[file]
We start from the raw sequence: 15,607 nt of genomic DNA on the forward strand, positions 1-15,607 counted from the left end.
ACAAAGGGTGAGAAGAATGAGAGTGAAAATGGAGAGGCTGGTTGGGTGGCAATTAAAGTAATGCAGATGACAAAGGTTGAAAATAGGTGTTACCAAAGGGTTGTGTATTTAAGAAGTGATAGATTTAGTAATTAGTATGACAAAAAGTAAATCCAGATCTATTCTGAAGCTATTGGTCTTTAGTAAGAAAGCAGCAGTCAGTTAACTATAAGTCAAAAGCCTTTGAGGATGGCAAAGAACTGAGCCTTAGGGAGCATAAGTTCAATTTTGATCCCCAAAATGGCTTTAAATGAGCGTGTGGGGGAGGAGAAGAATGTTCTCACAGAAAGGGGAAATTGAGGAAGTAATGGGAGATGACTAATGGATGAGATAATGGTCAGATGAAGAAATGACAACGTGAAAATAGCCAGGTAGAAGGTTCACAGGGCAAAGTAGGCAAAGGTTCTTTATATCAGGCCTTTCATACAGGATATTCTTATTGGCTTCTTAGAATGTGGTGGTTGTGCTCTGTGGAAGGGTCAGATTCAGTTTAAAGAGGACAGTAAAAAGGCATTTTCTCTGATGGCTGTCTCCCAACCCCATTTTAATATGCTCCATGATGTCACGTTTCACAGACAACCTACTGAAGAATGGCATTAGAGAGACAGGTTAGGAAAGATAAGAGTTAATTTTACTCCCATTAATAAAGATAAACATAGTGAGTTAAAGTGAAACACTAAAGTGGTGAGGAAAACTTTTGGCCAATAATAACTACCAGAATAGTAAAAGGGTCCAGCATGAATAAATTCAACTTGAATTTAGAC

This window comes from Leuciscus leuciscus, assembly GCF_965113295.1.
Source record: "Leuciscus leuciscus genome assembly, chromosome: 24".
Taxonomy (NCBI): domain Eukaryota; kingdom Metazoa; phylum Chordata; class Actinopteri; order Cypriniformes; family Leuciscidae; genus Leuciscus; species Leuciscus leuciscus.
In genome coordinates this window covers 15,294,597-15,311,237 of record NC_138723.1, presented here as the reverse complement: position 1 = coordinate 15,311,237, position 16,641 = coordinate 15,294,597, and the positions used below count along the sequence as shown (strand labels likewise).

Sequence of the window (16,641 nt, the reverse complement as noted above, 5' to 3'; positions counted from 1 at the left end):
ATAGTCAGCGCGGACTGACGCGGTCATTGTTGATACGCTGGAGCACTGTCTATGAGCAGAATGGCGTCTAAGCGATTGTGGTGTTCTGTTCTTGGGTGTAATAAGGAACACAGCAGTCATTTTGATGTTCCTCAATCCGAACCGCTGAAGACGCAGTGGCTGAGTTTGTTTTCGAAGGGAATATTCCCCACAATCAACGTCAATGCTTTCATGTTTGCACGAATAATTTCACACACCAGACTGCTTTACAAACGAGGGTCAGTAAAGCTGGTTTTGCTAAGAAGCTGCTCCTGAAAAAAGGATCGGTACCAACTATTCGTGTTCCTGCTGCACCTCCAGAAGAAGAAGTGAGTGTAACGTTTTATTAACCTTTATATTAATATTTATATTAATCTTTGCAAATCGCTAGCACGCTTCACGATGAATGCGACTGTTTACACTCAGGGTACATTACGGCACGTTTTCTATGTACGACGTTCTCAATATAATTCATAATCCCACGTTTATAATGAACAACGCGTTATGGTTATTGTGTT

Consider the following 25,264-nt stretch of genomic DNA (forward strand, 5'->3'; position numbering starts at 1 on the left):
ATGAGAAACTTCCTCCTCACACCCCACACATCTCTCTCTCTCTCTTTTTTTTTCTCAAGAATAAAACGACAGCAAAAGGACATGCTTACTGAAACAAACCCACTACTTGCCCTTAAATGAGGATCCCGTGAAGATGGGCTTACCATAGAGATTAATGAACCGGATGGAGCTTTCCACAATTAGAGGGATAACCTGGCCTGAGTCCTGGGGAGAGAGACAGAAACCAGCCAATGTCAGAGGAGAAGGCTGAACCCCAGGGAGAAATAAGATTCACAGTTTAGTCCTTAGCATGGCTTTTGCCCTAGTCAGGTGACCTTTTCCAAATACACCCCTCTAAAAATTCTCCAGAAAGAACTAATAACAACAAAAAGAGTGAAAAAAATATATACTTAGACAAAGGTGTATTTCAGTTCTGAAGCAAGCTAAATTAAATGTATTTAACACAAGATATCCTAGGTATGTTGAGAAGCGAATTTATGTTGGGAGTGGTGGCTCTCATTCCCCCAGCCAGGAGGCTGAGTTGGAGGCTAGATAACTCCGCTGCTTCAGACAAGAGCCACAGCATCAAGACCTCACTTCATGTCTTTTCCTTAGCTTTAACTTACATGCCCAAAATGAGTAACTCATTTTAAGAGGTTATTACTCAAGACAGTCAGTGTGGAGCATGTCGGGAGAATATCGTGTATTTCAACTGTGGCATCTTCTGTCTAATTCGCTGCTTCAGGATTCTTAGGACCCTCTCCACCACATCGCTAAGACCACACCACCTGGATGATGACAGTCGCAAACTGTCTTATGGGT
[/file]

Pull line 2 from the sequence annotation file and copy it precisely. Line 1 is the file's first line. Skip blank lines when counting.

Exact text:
ACAAAGGGTGAGAAGAATGAGAGTGAAAATGGAGAGGCTGGTTGGGTGGCAATTAAAGTAATGCAGATGACAAAGGTTGAAAATAGGTGTTACCAAAGGGTTGTGTATTTAAGAAGTGATAGATTTAGTAATTAGTATGACAAAAAGTAAATCCAGATCTATTCTGAAGCTATTGGTCTTTAGTAAGAAAGCAGCAGTCAGTTAACTATAAGTCAAAAGCCTTTGAGGATGGCAAAGAACTGAGCCTTAGGGAGCATAAGTTCAATTTTGATCCCCAAAATGGCTTTAAATGAGCGTGTGGGGGAGGAGAAGAATGTTCTCACAGAAAGGGGAAATTGAGGAAGTAATGGGAGATGACTAATGGATGAGATAATGGTCAGATGAAGAAATGACAACGTGAAAATAGCCAGGTAGAAGGTTCACAGGGCAAAGTAGGCAAAGGTTCTTTATATCAGGCCTTTCATACAGGATATTCTTATTGGCTTCTTAGAATGTGGTGGTTGTGCTCTGTGGAAGGGTCAGATTCAGTTTAAAGAGGACAGTAAAAAGGCATTTTCTCTGATGGCTGTCTCCCAACCCCATTTTAATATGCTCCATGATGTCACGTTTCACAGACAACCTACTGAAGAATGGCATTAGAGAGACAGGTTAGGAAAGATAAGAGTTAATTTTACTCCCATTAATAAAGATAAACATAGTGAGTTAAAGTGAAACACTAAAGTGGTGAGGAAAACTTTTGGCCAATAATAACTACCAGAATAGTAAAAGGGTCCAGCATGAATAAATTCAACTTGAATTTAGAC